So I went method on that. It’s a challenging song. It’s not I hate it here, I want to be out there. It’s not, there must be more than this provincial life. She loves her island, she loves her parents, she loves her people. And there’s still this voice inside. And I think finding that notion of listening to that little voice inside you and that being who you are, once I wrote that lyric, it first appears when Gramma Tala tells it to her in the opening number.
It then had huge story repercussions. The screenwriters took that ball and ran with it and that was exciting to see, the sort of give and take between the songs, and the story at large. But that was a real key to unlocking her. Really nailing that moment of — it’s not about being miserable where you are. I was 16 years old, and I lived in, on 200th Street, in New York, and I knew what I wanted to do for a living, and I knew where I was, and the gulf just seemed impossible. I mean, everything just seems so far when you’re that age. So that’s what I sort of tapped into to write that tune.
Along those lines, what was your inspiration for writing Moana’s particular song?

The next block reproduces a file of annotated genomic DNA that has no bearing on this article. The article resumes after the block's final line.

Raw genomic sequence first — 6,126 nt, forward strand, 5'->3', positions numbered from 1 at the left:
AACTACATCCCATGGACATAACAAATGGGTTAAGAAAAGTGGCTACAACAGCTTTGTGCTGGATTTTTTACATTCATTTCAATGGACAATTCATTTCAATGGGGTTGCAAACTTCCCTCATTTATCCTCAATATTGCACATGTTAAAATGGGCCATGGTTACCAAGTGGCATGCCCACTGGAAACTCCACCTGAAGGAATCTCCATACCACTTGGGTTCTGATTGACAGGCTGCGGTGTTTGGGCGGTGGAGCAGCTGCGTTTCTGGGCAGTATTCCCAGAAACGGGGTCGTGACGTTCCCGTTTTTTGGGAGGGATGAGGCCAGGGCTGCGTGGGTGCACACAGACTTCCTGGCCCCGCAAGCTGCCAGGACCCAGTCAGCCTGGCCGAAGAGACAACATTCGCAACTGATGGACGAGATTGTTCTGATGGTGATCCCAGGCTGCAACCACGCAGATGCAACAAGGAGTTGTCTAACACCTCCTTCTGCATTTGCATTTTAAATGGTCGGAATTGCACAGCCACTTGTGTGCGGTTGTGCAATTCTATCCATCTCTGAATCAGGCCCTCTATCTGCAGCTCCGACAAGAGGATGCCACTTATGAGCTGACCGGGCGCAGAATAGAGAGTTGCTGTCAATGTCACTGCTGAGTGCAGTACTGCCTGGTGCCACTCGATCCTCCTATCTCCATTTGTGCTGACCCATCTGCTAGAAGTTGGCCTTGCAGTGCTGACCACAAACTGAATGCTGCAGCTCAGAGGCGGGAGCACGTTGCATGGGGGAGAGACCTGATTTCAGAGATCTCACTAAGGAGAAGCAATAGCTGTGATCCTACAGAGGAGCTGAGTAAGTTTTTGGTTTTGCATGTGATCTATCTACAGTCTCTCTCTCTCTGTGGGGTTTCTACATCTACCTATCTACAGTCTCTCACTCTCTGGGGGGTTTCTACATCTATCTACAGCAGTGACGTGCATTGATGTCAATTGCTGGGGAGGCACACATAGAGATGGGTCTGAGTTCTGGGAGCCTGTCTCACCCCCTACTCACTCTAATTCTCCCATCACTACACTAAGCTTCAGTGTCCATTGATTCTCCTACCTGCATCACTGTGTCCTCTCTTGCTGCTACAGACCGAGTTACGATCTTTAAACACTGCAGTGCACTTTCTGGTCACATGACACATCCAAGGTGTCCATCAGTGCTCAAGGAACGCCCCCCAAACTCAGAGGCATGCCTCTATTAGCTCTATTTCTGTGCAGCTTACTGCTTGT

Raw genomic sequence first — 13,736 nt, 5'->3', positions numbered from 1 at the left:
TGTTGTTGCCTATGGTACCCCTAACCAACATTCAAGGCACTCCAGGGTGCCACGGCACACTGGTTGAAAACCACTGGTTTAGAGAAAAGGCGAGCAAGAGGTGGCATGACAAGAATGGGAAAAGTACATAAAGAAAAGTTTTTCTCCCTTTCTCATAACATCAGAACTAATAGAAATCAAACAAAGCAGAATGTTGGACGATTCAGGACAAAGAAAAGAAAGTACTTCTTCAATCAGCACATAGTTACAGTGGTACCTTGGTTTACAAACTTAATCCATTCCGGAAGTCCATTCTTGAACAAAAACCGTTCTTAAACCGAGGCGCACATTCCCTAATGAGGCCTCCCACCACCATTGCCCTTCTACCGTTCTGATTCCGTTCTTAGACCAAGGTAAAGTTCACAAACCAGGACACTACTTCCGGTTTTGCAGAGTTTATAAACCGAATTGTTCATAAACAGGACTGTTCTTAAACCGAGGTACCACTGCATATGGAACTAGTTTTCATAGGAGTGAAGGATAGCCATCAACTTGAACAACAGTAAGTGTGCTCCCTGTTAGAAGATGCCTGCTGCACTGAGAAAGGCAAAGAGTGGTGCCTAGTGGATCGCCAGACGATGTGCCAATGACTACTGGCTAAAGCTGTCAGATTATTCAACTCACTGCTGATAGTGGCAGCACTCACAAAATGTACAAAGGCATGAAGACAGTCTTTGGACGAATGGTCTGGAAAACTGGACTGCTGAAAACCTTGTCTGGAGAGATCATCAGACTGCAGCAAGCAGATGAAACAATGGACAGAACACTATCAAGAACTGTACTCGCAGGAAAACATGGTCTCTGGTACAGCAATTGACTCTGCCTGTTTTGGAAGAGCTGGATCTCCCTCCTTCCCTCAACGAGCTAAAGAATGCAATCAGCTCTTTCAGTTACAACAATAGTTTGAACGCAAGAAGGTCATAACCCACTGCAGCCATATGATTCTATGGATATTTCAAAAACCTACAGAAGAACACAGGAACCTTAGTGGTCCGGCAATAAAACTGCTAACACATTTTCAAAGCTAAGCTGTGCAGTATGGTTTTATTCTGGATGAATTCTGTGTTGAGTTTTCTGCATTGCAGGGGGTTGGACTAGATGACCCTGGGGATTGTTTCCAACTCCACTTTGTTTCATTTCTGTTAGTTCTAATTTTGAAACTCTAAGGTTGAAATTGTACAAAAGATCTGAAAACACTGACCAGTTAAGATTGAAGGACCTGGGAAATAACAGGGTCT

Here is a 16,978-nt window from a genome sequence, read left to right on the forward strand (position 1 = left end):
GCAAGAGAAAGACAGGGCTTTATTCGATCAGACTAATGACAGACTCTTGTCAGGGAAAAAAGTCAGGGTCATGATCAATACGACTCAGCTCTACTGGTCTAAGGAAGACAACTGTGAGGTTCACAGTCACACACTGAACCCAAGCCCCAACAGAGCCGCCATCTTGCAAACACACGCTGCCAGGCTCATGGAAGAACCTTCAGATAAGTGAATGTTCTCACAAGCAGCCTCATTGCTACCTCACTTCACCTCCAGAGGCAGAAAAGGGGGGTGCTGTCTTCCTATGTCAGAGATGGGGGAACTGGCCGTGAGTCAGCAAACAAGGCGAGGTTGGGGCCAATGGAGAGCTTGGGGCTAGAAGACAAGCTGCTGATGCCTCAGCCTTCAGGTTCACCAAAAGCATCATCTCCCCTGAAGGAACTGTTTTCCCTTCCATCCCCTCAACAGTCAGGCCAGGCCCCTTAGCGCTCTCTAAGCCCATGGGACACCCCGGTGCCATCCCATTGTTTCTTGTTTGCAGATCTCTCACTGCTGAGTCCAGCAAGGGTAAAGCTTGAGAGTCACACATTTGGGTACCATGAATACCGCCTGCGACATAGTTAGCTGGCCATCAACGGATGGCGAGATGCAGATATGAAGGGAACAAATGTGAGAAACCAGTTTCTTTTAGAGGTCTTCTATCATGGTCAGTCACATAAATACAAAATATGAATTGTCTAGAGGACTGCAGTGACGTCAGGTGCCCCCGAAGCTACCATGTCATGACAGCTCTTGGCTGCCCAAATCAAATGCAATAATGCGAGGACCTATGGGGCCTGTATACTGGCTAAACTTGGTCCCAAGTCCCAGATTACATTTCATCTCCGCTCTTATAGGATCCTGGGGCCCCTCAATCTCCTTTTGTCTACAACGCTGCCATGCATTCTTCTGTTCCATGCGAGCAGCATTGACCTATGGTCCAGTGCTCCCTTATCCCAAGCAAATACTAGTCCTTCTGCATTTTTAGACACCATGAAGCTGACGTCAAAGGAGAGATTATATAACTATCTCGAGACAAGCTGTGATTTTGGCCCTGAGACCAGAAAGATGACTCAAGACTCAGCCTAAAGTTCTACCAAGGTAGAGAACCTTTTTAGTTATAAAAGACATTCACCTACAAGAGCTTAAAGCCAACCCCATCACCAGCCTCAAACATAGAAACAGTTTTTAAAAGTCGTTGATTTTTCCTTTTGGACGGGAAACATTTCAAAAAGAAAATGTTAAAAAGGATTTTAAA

Lin-Manuel Miranda: A lot of the template was set by our creative team. You know, I think the first thing they animated was that water test, when Baby Moana interacts with the water, and it’s playing with her. And to me, that’s so reflective of Pacific culture, that really treats the ocean as a living thing. I think it taps into a really primal chord of any little kid who goes to the beach, who punches back at the waves, or builds a moat to protect their castle. You’re talking to the water. It feels that individual. That’s a thing we forget, when we grow up, that we had this relationship with the water when we were kids. And that sequence is such a powerful reminder of it.
So, I think to that end, when I’m writing Moana’s tunes, and that song in particular, it’s a calling. It’s a calling, the way I felt a calling to write music. It’s a calling to see what’s on the other side of that horizon line. And looking around it, everyone content where they are, and being like, how are you content? Look what’s out there, and we don’t know what’s there. I very much related to that. And so that’s sort of what I just tried to imbue Moana with.